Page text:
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Nutrients. 2018 May 14;10(5). pii: E614. doi: 10.3390/nu10050614.

Cost-Effectiveness of Product Reformulation in Response to the Health Star Rating Food Labelling System in Australia.

Author information

1
School of Public Health, Faculty of Medicine, University of Queensland, Brisbane 4001, Australia. ana.mantillaherrera@uqconnect.edu.au.
2
Queensland Centre for Mental Health Research (QCMHR), Wacol 4076, Australia. ana.mantillaherrera@uqconnect.edu.au.
3
The George Institute for Global Health, University of New South Wales, Sydney 2042, Australia. mcrino@georgeinstitute.org.au.
4
School of Public Health, Faculty of Medicine, University of Queensland, Brisbane 4001, Australia. holly_erskine@qcmhr.uq.edu.au.
5
Queensland Centre for Mental Health Research (QCMHR), Wacol 4076, Australia. holly_erskine@qcmhr.uq.edu.au.
6
Institute for Health Metrics and Evaluation, University of Washington, Seattle, WA 98121, USA. holly_erskine@qcmhr.uq.edu.au.
7
Centre for Clinical Research, University of Queensland, Brisbane 4001, Australia. holly_erskine@qcmhr.uq.edu.au.
8
Global Obesity Centre (GLOBE), Centre for Population Health Research, Deakin University, Geelong 3320, Australia. gary.sacks@deakin.edu.au.
9
Global Obesity Centre (GLOBE), Centre for Population Health Research, Deakin University, Geelong 3320, Australia. jaithri.ananthapavan@deakin.edu.au.
10
Deakin Health Economics, Centre for Population Health Research, Deakin University, Geelong 3320, Australia. jaithri.ananthapavan@deakin.edu.au.
11
The George Institute for Global Health, University of New South Wales, Sydney 2042, Australia. c.nimhurchu@auckland.ac.nz.
12
National Institute for Health Innovation, University of Auckland, Auckland 1072, New Zealand. c.nimhurchu@auckland.ac.nz.
13
School of Public Health, Faculty of Medicine, University of Queensland, Brisbane 4001, Australia. y.lee5@uq.edu.au.
14
Queensland Centre for Mental Health Research (QCMHR), Wacol 4076, Australia. y.lee5@uq.edu.au.

Abstract

The Health Star Rating (HSR) system is a voluntary front-of-pack labelling (FoPL) initiative endorsed by the Australian government in 2014. This study examines the impact of the HSR system on pre-packaged food reformulation measured by changes in energy density between products with and without HSR. The cost-effectiveness of the HSR system was modelled using a proportional multi-state life table Markov model for the 2010 Australian population. We evaluated scenarios in which the HSR system was implemented on a voluntary and mandatory basis (i.e., HSR uptake across 6.7% and 100% of applicable products, respectively). The main outcomes were health-adjusted life years (HALYs), net costs, and incremental cost-effectiveness ratios (ICERs). These were calculated with accompanying 95% uncertainty intervals (95% UI). The model predicted that HSR-attributable reformulation leads to small reductions in mean population energy intake (voluntary: 0.98 kJ/day [95% UI: -1.08 to 2.86]; mandatory: 11.81 kJ/day [95% UI: -11.24 to 36.13]). These are likely to result in reductions in mean body weight (voluntary: 0.01 kg [95% UI: -0.01 to 0.03]; mandatory: 0.11 kg [95% UI: -0.12 to 0.32], and HALYs (voluntary: 4207 HALYs [95% UI: 2438 to 6081]; mandatory: 49,949 HALYs [95% UI: 29,291 to 72,153]). The HSR system evaluated via changes in reformulation could be considered cost-effective relative to a willingness-to-pay threshold of A$50,000 per HALY (voluntary: A$1728 per HALY [95% UI: dominant to 10,445] and mandatory: A$4752 per HALY [95% UI: dominant to 16,236]).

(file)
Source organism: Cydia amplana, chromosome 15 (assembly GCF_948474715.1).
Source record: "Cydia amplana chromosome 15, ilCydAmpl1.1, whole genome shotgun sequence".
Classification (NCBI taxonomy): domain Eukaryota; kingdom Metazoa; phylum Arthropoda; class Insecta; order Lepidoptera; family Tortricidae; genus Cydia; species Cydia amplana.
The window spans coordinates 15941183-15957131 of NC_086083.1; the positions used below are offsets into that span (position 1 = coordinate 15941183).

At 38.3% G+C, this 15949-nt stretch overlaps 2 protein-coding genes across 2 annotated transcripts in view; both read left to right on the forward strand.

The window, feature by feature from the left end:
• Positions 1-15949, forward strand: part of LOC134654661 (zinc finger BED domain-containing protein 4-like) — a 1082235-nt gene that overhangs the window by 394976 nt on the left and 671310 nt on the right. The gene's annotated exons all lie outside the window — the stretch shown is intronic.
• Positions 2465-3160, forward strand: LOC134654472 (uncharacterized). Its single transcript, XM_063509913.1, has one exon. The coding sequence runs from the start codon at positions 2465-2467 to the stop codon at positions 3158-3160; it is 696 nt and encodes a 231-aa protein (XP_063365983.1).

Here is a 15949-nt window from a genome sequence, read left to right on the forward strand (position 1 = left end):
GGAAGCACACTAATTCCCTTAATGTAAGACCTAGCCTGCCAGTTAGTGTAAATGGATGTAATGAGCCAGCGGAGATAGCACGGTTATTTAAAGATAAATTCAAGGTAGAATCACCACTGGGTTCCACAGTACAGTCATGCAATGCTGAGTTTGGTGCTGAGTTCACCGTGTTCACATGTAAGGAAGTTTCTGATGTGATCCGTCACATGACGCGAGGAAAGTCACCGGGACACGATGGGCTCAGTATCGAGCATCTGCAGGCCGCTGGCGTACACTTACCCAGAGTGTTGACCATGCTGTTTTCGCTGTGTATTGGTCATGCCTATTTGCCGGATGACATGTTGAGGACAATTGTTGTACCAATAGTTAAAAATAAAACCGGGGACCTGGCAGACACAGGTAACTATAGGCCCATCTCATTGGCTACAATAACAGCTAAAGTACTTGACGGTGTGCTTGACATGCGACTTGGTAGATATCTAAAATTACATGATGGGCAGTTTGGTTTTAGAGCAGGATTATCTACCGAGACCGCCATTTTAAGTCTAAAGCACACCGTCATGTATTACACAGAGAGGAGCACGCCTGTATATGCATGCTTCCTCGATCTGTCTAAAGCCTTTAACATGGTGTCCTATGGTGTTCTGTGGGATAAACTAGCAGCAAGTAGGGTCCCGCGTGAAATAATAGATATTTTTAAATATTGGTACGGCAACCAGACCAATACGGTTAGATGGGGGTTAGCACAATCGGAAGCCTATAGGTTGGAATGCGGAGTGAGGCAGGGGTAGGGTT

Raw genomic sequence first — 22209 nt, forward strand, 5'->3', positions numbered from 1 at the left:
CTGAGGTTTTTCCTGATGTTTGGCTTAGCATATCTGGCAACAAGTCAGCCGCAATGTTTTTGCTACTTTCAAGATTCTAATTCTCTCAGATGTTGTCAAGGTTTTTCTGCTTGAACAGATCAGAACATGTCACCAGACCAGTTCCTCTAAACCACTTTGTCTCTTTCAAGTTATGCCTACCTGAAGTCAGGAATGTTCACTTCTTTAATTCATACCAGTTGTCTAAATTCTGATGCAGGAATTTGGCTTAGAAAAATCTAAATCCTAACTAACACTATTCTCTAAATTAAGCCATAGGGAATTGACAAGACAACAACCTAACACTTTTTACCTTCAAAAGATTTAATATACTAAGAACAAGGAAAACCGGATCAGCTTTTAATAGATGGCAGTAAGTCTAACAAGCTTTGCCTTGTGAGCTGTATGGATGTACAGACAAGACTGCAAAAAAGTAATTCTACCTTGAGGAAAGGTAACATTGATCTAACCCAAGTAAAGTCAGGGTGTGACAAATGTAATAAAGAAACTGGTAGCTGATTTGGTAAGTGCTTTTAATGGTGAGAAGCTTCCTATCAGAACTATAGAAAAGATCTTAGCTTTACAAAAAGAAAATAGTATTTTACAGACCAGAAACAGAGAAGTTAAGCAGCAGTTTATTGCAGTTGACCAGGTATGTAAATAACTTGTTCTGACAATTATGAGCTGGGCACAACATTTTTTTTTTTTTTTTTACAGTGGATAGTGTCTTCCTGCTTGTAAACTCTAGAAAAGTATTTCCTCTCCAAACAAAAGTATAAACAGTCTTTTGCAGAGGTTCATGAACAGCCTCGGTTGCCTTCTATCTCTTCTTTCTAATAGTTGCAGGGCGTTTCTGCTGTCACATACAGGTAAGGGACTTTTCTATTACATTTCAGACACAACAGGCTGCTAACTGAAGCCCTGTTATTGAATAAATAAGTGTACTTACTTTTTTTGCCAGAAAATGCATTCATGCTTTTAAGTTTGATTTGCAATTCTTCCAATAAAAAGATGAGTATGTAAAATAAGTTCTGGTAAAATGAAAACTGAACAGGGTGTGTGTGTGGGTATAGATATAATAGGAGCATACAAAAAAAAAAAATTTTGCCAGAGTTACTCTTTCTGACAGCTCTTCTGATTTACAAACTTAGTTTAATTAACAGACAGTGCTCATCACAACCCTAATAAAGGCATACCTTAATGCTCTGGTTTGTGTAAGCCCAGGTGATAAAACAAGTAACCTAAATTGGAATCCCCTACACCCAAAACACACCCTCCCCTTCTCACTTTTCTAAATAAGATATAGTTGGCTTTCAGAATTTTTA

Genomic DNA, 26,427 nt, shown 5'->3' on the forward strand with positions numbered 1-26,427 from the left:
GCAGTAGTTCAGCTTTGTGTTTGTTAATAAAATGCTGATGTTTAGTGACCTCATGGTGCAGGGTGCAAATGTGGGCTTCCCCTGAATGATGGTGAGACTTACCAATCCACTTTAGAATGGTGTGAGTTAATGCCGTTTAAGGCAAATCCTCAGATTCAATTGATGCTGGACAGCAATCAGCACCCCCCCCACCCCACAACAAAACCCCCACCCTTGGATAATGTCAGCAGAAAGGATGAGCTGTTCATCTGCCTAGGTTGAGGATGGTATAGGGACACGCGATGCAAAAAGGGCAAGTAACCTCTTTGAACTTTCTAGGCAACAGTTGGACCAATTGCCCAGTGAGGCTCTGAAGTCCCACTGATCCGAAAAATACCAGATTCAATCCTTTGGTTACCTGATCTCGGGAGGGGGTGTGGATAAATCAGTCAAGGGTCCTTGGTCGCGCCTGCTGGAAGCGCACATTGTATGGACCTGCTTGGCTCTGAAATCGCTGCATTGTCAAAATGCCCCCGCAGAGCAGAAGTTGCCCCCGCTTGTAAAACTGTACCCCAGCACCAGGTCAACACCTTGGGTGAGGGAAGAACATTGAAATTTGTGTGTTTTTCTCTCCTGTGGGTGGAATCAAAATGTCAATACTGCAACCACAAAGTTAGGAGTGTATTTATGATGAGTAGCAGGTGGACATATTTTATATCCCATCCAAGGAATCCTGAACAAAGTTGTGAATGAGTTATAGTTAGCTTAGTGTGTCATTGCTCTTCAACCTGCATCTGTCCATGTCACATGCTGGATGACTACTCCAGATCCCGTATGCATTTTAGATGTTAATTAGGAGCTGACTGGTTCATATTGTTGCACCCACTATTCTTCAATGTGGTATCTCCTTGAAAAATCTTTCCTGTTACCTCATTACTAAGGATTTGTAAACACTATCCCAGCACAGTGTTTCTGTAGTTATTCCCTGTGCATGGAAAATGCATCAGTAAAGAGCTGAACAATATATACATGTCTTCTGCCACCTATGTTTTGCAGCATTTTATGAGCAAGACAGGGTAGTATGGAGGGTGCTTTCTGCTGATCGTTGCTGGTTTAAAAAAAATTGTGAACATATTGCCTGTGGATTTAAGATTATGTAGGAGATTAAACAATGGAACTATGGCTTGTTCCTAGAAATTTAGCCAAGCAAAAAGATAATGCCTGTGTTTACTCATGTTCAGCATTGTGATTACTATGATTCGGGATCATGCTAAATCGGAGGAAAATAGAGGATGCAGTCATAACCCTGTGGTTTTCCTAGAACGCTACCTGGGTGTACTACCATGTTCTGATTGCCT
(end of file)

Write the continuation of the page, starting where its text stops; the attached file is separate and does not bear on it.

KEYWORDS:

Health Star Rating; cost-effectiveness; economic evaluation; front-of-pack labelling; obesity prevention

PMID:
29757979
PMCID:
PMC5986494
DOI:
10.3390/nu10050614
[Indexed for MEDLINE]
Free PMC Article

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